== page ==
Thereupon He was condemned to death for manifest blasphemy, and a scene of cruel mockery followed.
553, "Mark that outcry of despair" for "Hark"; Hellas, 472, "Hold each to the other in loud mockery" for "Told."
Thaddeus of Suessa was hacked to pieces by the mob; the imperial crown was placed in mockery on the head of a hunch-backed beggar, who was carried back in triumph into the city.
Nearly all travellers in the north of Africa mention the Hardhon of the Arabs (Agama stellio), which is extremely common, and has drawn upon itself the hatred of the Mahommedans by its habit of nodding its head, which they interpret as a mockery of their own movements whilst engaged in prayer.
Camille Desmoulins, in jest and mockery, said of Saint-Just - the youth with the beautiful countenance and the long fair locks- "He carries his head like a Holy Sacrament."
Among them were four beys, one of whom, driven to madness by Mehemet Alls mockery, asked for a drink of water; his hands were untied that he might take the bottle, but he snatched a dagger from one of the soldiers, rushed at the pasha, and fell covered with wounds.
The crowd greeted their arrival with mockery and derision, and being treated as the envoys of heretics they escaped without having obtained a hearing.
More distinguished sympathizers are Edward Gibbon, who has the deistic spirit, and David Hume, the historian and philosophical sceptic, who has at least the letter of the deistic creed (Dialogues Concerning Natural Religion), and who uses Pascal's appeal to " faith " in a spirit of mockery (Essay on Miracles).
On his return Agis fled to the temple of Athene Chalcioecus at Sparta, but soon afterwards he was treacherously induced to leave his asylum and, after a mockery of a trial, was strangled in prison, his mother and grandmother sharing the same fate (241).
This feeling explains his detestation of foreign manners and superstitions, his loathing not only of inhuman crimes and cruelties but even of the lesser derelictions from selfrespect, his scorn of luxury and of art as ministering to luxury, his mockery of the poetry and of the stale and dilettante culture of his time, and perhaps, too, his indifference to the schools of philosophy and his readiness to identify all the professors of stoicism with the reserved and close-cropped puritans, who concealed the worst vices under an outward appearance of austerity.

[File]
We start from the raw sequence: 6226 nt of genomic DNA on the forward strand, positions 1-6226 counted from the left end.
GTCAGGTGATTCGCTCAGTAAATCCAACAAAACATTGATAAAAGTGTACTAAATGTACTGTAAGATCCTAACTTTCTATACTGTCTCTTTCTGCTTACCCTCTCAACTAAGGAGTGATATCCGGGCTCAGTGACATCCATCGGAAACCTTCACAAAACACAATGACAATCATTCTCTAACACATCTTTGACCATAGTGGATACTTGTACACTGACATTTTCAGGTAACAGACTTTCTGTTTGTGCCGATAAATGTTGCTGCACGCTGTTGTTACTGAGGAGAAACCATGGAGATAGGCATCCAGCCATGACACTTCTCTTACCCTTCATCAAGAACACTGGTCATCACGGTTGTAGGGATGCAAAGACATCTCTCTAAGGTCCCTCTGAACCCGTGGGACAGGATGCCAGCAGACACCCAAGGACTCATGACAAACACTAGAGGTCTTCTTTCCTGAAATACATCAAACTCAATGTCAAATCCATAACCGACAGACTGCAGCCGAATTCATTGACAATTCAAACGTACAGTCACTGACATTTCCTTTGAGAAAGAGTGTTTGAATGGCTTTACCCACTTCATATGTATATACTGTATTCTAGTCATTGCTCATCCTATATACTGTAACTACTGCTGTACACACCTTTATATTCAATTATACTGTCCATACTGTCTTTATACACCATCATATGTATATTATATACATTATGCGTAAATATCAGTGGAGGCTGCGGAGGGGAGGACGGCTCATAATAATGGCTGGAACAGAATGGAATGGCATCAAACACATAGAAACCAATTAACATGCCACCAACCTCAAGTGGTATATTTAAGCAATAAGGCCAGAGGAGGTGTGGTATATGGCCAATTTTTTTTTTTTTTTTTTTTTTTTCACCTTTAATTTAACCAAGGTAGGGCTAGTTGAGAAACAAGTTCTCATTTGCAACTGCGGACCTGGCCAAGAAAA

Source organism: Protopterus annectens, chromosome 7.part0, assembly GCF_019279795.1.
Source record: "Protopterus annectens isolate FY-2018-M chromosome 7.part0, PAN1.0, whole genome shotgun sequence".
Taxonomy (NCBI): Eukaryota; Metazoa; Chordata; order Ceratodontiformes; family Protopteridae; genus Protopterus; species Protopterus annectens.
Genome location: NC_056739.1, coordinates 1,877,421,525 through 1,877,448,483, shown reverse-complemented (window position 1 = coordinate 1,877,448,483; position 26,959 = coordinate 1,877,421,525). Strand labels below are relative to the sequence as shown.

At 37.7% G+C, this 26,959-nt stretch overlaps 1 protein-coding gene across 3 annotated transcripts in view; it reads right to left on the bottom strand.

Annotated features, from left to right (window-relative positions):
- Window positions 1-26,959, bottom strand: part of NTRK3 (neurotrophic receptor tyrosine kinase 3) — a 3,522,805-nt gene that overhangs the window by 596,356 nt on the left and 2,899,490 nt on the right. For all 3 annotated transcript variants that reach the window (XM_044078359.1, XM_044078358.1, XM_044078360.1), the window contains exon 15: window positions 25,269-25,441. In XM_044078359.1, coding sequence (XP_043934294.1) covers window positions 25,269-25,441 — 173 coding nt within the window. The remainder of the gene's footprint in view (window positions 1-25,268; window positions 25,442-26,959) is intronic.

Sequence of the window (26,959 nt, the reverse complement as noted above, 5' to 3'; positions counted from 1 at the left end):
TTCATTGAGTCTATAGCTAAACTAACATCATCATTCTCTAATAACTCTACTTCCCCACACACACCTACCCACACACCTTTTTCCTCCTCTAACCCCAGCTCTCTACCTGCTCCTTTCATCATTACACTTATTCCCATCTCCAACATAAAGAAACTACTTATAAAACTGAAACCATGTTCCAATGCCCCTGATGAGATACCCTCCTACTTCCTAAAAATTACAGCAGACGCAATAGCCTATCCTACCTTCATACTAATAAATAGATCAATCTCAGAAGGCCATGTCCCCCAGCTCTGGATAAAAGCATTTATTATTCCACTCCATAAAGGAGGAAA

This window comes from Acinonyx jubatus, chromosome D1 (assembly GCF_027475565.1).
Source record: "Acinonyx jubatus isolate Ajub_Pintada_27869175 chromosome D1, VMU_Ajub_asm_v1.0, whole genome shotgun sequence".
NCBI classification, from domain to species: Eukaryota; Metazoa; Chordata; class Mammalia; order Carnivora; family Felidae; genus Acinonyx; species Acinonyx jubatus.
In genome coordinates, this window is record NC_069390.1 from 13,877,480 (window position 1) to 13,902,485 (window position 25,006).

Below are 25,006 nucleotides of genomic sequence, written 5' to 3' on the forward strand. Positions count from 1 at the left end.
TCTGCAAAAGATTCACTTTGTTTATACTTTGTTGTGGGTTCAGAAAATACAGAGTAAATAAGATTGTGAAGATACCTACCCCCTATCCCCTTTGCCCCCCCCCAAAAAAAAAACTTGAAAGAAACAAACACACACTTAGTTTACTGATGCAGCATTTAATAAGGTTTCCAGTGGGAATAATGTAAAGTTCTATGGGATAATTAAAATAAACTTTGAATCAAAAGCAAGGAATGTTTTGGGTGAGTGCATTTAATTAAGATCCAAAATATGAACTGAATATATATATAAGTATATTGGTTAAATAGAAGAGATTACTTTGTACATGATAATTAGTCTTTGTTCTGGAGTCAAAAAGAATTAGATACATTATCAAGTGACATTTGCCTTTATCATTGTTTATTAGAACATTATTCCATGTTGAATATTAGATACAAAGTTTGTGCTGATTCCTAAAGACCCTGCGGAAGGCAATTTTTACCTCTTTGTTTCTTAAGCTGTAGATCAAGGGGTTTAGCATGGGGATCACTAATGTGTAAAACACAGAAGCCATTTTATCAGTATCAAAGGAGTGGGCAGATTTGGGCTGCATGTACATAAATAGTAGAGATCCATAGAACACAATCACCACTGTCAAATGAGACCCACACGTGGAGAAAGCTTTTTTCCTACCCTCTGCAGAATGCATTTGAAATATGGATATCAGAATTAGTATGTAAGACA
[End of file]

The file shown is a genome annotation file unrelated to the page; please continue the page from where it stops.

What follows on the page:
The kings Should it be the uncles of the king, or his followers uncles and Clisson and Bureau de Ia Rivire, whom the nobles the Marcalled in mockery the Marmousets?
Then came the final collapse: Cond having taken refuge in Spain for seven years, Gaston of Orleans being in exile, Retz in prison, and the parlement reduced to its judiciary functions only, the field was left open for Mazarin, who, four months after the king, re-entered in triumph that Paris which had driven him forth with jeers and mockery (February 1653).
She shrugged nonchalantly, snapping a dry vine off and examining it as though unaware of the mockery of his question.
It was clear that so long as Austria, bribed by Germany, could act in a way so opposed to Italian interests in the Balkans, the Triple Alliance was a mockery, and Italy could only meet the situation by being prepared for all contingencies.
Whereas Plato's main problem had been the organization of the perfect state, and Aristotle's intellect had ranged with fresh interest over all departments of the knowable, political speculation had become a mockery with the extinction of free political life, and knowledge as such had lost its freshness for the Greeks of the Roman Empire.
There also might be seen the flat circular temalacatl or " spindle-stone," where captives armed with wooden weapons were allowed the mockery of a gladiatorial fight against well-armed champions.
Nor is this surprising when we consider the marvellous skill of Continental and especially German taxidermists, many of whom have elevated their profession to a height of art inconceivable to most Englishmen, who are only acquainted with the miserable mockery of Nature which is the most sublime result of all but a few " bird-stuffers."
The conspirators, the chief of whom were Norman Leslie, master of Rothes, and William Kirkaldy of Grange, contrived to obtain admission at daybreak of the 29th of May 1546, and murdered the cardinal under circumstances of horrible mockery and atrocity.